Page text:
September 2019
Volume 19, Issue 10
Open Access
Vision Sciences Society Annual Meeting Abstract  |   September 2019
The Role of Binocular Vision in Stepping over Obstacles and Gaps in Virtual Environment
Author Affiliations & Notes
  • Robert Allison
    Dept. of Electrical Engineering and Computer Science, York University, Canada
    Centre for Vision Research, York University, Canada
  • Jingbo Zhao
    Dept. of Electrical Engineering and Computer Science, York University, Canada
    Centre for Vision Research, York University, Canada
Journal of Vision September 2019, Vol.19, 222b. doi:https://doi.org/10.1167/19.10.222b
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      Robert Allison, Jingbo Zhao; The Role of Binocular Vision in Stepping over Obstacles and Gaps in Virtual Environment. Journal of Vision 2019;19(10):222b. doi: https://doi.org/10.1167/19.10.222b.

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      © ARVO (1962-2015); The Authors (2016-present)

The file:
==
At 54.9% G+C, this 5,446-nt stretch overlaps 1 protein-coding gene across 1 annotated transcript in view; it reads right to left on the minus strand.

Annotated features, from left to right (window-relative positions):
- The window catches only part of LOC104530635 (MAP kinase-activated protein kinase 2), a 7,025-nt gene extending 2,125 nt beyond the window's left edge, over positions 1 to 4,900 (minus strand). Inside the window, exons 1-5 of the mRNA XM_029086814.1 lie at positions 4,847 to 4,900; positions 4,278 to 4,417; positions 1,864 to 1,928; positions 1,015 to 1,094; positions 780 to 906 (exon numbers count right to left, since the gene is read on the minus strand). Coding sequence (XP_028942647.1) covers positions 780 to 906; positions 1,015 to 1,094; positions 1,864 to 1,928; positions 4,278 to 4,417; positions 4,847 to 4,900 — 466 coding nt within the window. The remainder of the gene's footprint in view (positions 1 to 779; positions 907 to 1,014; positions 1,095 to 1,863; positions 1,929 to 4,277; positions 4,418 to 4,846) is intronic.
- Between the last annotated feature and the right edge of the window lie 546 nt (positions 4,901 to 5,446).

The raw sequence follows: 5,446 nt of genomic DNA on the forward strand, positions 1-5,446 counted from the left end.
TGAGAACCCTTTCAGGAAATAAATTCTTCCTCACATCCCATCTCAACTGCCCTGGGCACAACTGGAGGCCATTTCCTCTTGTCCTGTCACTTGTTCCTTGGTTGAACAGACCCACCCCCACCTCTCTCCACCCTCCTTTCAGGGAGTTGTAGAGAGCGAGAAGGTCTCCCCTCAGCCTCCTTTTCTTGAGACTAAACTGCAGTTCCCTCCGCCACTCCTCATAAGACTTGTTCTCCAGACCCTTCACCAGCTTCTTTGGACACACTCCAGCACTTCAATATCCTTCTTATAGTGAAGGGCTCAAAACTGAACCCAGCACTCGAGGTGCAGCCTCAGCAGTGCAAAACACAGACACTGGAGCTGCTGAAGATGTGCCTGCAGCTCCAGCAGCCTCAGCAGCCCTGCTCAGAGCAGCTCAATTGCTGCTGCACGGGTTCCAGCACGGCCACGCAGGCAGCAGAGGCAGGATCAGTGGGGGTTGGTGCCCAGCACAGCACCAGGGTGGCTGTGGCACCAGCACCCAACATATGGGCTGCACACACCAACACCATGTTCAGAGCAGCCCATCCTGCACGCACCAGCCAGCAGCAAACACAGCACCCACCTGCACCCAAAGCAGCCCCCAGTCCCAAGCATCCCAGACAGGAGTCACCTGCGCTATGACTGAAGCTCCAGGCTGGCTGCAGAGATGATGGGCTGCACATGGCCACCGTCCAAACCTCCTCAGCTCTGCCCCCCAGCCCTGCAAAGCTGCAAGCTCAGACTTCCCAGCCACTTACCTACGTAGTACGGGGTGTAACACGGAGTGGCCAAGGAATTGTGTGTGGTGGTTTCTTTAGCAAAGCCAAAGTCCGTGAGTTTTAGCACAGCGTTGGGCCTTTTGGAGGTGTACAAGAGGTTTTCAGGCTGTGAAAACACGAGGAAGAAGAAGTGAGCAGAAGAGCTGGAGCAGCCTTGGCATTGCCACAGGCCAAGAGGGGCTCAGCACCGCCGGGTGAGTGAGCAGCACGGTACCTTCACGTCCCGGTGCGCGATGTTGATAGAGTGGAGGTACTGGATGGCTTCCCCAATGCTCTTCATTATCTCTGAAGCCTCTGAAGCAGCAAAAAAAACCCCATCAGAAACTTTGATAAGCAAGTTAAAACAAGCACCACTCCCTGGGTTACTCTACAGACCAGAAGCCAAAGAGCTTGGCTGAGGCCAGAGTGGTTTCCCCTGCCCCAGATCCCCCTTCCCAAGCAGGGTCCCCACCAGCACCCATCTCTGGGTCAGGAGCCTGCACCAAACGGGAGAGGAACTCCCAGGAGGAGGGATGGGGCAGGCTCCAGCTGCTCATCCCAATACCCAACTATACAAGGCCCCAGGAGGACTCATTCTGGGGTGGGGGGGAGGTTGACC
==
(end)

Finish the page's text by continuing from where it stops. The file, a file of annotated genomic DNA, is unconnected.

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Abstract

Little is known about the role of stereopsis in locomotion activities, such as continuous walking and running. While previous studies have shown that stereopsis improves the accuracy of lower limb movements while walking in constrained spaces, it is still unclear whether stereopsis aids continuous locomotion during extended motion over longer distance. We conducted two walking experiments in virtual environments to investigate the role of binocular vision in avoiding virtual obstacles and traversing virtual gaps during continuous walking. The virtual environments were presented on a novel projected display known as the Wide Immersive Stereo Environment (WISE) and the participant locomoted through them on a linear treadmill. This experiment setup provided us with a unique advantage of simulating long-distance walking through an extended environment. In Experiment 1, along each 100-m path were thirty virtual obstacles, ten each at heights of 0.1 m, 0.2 m or 0.3 m, in random order. In Experiment 2, along each 100-m path were thirty virtual gaps, either 0.2 m, 0.3 m or 0.4 m across. During experimental sessions, participants were asked to walk at a constant speed of 2 km/h under both stereoscopic viewing and non-stereoscopic viewing conditions and step over virtual obstacles or gaps when necessary. By analyzing the gait parameters, such as stride height and stride length, we found that stereoscopic vision helped people to make more accurate steps over virtual obstacles and gaps during continuous walking.

Acknowledgement: NSERC Discovery Grant, Canadian Foundation for Innovation, and the CFREF Vision Science to Applications (VISTA) program 
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